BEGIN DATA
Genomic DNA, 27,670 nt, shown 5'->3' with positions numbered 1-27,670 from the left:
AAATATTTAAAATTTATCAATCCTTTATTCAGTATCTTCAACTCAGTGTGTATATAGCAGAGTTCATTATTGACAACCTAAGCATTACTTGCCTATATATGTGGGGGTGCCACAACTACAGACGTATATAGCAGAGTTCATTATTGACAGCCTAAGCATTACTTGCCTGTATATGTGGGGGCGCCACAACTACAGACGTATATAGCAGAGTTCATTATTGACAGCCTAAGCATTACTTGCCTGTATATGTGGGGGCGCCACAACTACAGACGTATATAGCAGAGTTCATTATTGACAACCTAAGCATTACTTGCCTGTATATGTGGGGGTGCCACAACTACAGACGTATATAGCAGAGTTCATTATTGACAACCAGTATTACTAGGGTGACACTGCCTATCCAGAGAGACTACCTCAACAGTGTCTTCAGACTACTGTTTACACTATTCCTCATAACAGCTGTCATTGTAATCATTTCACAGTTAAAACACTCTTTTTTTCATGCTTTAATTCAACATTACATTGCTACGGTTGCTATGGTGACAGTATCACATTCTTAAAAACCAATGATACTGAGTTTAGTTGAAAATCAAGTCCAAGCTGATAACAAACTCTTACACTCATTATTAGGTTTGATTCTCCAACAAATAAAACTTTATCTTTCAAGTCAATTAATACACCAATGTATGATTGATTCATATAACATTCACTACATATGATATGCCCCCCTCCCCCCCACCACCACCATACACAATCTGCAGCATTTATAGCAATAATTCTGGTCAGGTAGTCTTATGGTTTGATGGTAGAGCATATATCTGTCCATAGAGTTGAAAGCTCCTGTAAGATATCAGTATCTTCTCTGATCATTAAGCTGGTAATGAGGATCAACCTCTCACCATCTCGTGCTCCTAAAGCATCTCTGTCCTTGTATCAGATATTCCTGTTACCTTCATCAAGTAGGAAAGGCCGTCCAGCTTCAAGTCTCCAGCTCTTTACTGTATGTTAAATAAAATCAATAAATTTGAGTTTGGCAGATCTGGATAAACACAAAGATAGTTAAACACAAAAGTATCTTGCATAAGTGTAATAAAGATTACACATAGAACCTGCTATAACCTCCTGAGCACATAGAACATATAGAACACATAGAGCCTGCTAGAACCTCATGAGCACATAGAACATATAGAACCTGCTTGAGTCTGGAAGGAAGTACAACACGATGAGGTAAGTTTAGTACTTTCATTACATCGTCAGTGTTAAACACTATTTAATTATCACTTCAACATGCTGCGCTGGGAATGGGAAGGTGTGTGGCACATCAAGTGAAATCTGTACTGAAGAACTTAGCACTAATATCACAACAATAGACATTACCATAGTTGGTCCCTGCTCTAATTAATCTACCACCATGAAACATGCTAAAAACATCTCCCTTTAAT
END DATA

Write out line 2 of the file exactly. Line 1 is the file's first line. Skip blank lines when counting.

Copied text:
AAATATTTAAAATTTATCAATCCTTTATTCAGTATCTTCAACTCAGTGTGTATATAGCAGAGTTCATTATTGACAACCTAAGCATTACTTGCCTATATATGTGGGGGTGCCACAACTACAGACGTATATAGCAGAGTTCATTATTGACAGCCTAAGCATTACTTGCCTGTATATGTGGGGGCGCCACAACTACAGACGTATATAGCAGAGTTCATTATTGACAGCCTAAGCATTACTTGCCTGTATATGTGGGGGCGCCACAACTACAGACGTATATAGCAGAGTTCATTATTGACAACCTAAGCATTACTTGCCTGTATATGTGGGGGTGCCACAACTACAGACGTATATAGCAGAGTTCATTATTGACAACCAGTATTACTAGGGTGACACTGCCTATCCAGAGAGACTACCTCAACAGTGTCTTCAGACTACTGTTTACACTATTCCTCATAACAGCTGTCATTGTAATCATTTCACAGTTAAAACACTCTTTTTTTCATGCTTTAATTCAACATTACATTGCTACGGTTGCTATGGTGACAGTATCACATTCTTAAAAACCAATGATACTGAGTTTAGTTGAAAATCAAGTCCAAGCTGATAACAAACTCTTACACTCATTATTAGGTTTGATTCTCCAACAAATAAAACTTTATCTTTCAAGTCAATTAATACACCAATGTATGATTGATTCATATAACATTCACTACATATGATATGCCCCCCTCCCCCCCACCACCACCATACACAATCTGCAGCATTTATAGCAATAATTCTGGTCAGGTAGTCTTATGGTTTGATGGTAGAGCATATATCTGTCCATAGAGTTGAAAGCTCCTGTAAGATATCAGTATCTTCTCTGATCATTAAGCTGGTAATGAGGATCAACCTCTCACCATCTCGTGCTCCTAAAGCATCTCTGTCCTTGTATCAGATATTCCTGTTACCTTCATCAAGTAGGAAAGGCCGTCCAGCTTCAAGTCTCCAGCTCTTTACTGTATGTTAAATAAAATCAATAAATTTGAGTTTGGCAGATCTGGATAAACACAAAGATAGTTAAACACAAAAGTATCTTGCATAAGTGTAATAAAGATTACACATAGAACCTGCTATAACCTCCTGAGCACATAGAACATATAGAACACATAGAGCCTGCTAGAACCTCATGAGCACATAGAACATATAGAACCTGCTTGAGTCTGGAAGGAAGTACAACACGATGAGGTAAGTTTAGTACTTTCATTACATCGTCAGTGTTAAACACTATTTAATTATCACTTCAACATGCTGCGCTGGGAATGGGAAGGTGTGTGGCACATCAAGTGAAATCTGTACTGAAGAACTTAGCACTAATATCACAACAATAGACATTACCATAGTTGGTCCCTGCTCTAATTAATCTACCACCATGAAACATGCTAAAAACATCTCCCTTTAAT